Testaverde casts future to the Lions
So you want to pull the plug on Tampa Bay quarterback Vinny Testaverde? Think the whole season is down the pipes if the Bucs don't beat Detroit? At least one player agreed that Testaverde's future in general and the Bucs' record in particular could take a turn for the scrap heap with a loss to the Lions on Sunday at Tampa Stadium: It was Testaverde.

Tampa Bay's Public Enemy No. 14 personally invited the pressure. "It could go either way," Testaverde said of the Bucs' fragile fortunes. "It should be a big game for us. We should put that kind of pressure on ourselves to go out and win, because it could be that important of a game for us. We should make it a must-win game. I hate to think of it this way, but it could change things around for us if we lose. And certainly if we win, it can brighten things up. It depends on how we react. If we lose this game and some of these guys decide, `Well, same old Bucs. We'll just go out and get our paychecks' - which I don't think is going to happen - that will affect my performance."

Testaverde struggled through one of his worst days of the season in Sunday's 31-14 loss at Chicago, completing 16 of 32 passes for 171 yards with a touchdown and two interceptions. The final turnover - a pass intended for Reggie Cobb that was intercepted by Shaun Gayle with five minutes to play and the Bucs trailing 21-7 - sealed the game for the Bears. With a tough road game at New Orleans sandwiched around home games against the Lions and NFC Central leader Minnesota, Testaverde said the Bucs have entered the critical part of their schedule. A loss to Detroit could be particularly devastating, especially since Tampa Bay has not won a game at New Orleans since 1982.

But coach Sam Wyche warned it is too early to start writing Testaverde's obituary this season. "It's a little unfair to say Vinny played badly and this is the old Vinny and that kind of stuff," Wyche said. "That's unfair. I think Vinny's getting better. I think you get better and still not get to the point where you're going to win every Sunday. You don't wave a magic wand and have the quarterback or the right guard or anybody else play exactly the way you want him to play every snap. You go through things. I just think Vinny is such a target. It's part of the territory. And he understands it. And I understand he's going to get it. My job and my decisions will be made independent of the speculation."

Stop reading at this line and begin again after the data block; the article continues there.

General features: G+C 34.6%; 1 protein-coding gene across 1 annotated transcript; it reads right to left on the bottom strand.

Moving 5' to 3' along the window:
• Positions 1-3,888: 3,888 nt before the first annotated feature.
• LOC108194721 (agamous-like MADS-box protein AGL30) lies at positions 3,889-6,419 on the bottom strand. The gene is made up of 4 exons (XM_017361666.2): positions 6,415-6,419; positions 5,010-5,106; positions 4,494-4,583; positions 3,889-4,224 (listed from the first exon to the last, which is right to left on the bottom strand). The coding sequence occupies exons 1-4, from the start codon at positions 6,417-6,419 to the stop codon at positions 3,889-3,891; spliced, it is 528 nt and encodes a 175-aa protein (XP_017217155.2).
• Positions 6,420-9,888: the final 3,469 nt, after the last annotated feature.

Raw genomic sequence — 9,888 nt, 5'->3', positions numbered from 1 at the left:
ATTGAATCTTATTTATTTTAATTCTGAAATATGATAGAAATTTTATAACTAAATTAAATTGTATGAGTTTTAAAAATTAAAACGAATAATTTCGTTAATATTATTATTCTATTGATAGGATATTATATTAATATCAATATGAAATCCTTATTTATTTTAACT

Even Wyche, after Sunday's game, speculated that Testaverde threw off his back foot and put too much air under the pass intended for Cobb. But upon review of the game film Monday, rookie Willie Culpepper, the unintended receiver, failed to occupy Gayle when he misread the coverage and ran an incorrect route. "He didn't have one of his best outings, but I noticed Vinny has gotten the blame for a lot of things that were a little out of his control," Wyche said.

"That interception with five minutes to go was clearly not the quarterback's fault. It's a call against a two-deep zone pass. We got the two-deep zone. The receivers have to read the coverage. If it's two-deep, they run deep down the sideline to control the deep (coverage). One of our receivers misread the coverage, ran a route that didn't occupy the safety that intercepts the ball. Vinny didn't see the safety fall off, which maybe a quarterback should've seen too.

"It still shouldn't have been thrown," Testaverde said. "Sometimes you don't get to see everybody."

What is refreshing for Testaverde is how Wyche has held other players' hands to the fire instead of heaping the blame on his quarterback. According to Testaverde, other coaches would have made him a scapegoat. "The thing about Sam, he sees the whole picture and explains it to you and makes everybody on the whole team see it, so not everybody is pointing the finger at one guy," Testaverde said. "It's not like something in the past where it would go unnoticed and I'd get all the blame and the other guys would not worry about it - even if they did mess up."

According to Wyche, there's no reason for Bucs fans to think they will get a look at Steve DeBerg soon. "I've seen Vinny play better, but he didn't have a bad ballgame," Wyche said. "Is it all his fault? No. Is it partly his fault. Sure. But we're a new group trying to make things work and we can't be giving up on things that we see getting better and better just because it isn't happening right now."

Rick Stroud, The St.Petersburg Times 1992